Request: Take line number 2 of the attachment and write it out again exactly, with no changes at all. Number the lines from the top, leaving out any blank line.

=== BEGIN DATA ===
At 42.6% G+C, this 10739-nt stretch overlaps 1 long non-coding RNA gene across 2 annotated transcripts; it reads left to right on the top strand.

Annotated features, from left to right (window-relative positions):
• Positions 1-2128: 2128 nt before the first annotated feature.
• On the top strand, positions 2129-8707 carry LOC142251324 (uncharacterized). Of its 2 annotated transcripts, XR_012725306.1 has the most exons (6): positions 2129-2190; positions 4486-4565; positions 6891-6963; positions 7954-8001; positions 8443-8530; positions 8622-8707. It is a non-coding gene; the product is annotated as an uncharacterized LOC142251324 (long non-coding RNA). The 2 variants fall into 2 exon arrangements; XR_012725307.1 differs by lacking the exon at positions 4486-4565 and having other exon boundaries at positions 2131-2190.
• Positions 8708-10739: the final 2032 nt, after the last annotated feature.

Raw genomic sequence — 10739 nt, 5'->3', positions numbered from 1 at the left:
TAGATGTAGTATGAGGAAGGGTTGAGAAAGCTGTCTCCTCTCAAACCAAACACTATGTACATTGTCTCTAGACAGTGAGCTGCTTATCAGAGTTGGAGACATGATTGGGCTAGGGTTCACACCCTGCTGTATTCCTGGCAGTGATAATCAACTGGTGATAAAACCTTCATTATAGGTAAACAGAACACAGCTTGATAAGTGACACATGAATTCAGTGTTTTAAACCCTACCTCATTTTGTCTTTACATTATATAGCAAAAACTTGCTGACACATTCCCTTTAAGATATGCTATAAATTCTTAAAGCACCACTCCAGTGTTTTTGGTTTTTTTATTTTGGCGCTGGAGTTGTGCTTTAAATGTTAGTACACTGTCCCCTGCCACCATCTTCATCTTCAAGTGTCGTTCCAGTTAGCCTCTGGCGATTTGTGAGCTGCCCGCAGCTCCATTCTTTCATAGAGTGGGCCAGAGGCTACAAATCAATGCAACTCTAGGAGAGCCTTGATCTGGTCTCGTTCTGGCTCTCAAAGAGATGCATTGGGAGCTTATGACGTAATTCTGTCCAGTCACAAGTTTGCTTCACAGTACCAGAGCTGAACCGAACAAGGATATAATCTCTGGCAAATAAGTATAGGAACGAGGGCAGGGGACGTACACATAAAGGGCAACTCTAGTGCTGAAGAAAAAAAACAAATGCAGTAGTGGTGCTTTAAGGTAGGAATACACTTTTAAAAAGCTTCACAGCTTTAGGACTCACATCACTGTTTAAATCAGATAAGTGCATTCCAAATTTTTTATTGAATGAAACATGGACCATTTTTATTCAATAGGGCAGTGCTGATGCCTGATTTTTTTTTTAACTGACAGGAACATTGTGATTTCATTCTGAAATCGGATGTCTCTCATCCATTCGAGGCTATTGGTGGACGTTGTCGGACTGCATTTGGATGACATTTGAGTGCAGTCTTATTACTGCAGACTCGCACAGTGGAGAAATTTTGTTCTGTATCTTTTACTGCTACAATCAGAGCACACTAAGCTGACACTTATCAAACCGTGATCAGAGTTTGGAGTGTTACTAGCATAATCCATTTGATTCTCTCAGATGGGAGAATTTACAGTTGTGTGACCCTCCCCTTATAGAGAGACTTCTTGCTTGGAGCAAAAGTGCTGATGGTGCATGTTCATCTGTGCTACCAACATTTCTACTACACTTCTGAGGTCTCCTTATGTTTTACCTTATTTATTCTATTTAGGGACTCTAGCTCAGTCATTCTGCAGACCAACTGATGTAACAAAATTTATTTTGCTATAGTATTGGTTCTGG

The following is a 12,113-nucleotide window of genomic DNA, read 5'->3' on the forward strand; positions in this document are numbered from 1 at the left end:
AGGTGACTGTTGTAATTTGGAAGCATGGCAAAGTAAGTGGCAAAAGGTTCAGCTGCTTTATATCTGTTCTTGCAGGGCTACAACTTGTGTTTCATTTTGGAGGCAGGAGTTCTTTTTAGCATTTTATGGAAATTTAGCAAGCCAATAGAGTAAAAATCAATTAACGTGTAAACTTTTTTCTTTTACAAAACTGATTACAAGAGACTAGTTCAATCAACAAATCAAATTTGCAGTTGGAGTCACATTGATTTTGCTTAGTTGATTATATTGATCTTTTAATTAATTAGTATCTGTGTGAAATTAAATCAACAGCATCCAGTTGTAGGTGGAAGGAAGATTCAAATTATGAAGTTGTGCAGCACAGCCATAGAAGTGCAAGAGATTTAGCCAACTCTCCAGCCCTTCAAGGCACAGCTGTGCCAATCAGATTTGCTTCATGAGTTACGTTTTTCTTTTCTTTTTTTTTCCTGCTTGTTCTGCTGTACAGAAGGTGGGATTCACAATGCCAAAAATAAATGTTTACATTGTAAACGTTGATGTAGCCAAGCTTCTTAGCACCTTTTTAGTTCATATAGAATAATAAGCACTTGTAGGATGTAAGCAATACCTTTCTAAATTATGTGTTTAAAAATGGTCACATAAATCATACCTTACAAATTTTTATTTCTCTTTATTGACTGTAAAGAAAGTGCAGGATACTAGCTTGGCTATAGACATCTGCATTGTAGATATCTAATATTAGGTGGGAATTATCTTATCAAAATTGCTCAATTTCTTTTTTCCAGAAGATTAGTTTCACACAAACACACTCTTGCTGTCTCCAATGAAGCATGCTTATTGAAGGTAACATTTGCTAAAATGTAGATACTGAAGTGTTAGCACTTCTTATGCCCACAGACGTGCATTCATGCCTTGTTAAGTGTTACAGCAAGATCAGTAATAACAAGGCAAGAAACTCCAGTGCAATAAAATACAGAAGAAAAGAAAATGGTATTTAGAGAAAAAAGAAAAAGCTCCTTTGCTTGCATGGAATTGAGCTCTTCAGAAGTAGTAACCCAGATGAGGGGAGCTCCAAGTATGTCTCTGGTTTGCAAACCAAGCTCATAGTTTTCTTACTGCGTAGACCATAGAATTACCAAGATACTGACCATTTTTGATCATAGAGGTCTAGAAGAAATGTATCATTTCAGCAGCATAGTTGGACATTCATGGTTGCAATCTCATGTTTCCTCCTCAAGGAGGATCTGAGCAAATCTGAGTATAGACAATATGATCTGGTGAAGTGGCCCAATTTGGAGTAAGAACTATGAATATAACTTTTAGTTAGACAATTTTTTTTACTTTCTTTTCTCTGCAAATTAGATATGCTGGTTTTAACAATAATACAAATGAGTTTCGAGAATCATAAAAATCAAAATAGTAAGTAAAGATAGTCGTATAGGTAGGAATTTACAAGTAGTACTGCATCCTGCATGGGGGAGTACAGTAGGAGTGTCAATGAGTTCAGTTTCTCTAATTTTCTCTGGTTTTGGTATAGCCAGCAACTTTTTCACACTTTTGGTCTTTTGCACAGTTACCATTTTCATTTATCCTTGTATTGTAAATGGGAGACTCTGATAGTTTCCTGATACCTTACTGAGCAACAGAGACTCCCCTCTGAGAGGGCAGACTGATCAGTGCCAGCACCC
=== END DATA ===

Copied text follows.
Annotated features, from left to right (window-relative positions):